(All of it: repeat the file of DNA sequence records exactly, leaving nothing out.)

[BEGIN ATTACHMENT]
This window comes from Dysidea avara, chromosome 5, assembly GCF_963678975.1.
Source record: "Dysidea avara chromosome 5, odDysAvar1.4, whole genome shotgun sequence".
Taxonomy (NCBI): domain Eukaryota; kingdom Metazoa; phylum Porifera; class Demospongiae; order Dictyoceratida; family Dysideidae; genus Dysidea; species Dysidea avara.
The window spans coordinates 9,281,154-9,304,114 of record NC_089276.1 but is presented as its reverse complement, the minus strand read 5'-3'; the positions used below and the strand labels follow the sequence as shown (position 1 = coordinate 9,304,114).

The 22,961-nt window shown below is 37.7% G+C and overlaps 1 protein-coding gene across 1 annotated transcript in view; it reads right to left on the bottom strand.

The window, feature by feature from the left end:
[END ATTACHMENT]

This window comes from Dysidea avara, chromosome 5, assembly GCF_963678975.1.
Source record: "Dysidea avara chromosome 5, odDysAvar1.4, whole genome shotgun sequence".
Taxonomy (NCBI): domain Eukaryota; kingdom Metazoa; phylum Porifera; class Demospongiae; order Dictyoceratida; family Dysideidae; genus Dysidea; species Dysidea avara.
The window spans coordinates 9,281,154-9,304,114 of record NC_089276.1 but is presented as its reverse complement, the minus strand read 5'-3'; the positions used below and the strand labels follow the sequence as shown (position 1 = coordinate 9,304,114).

The 22,961-nt window shown below is 37.7% G+C and overlaps 1 protein-coding gene across 1 annotated transcript in view; it reads right to left on the bottom strand.

The window, feature by feature from the left end: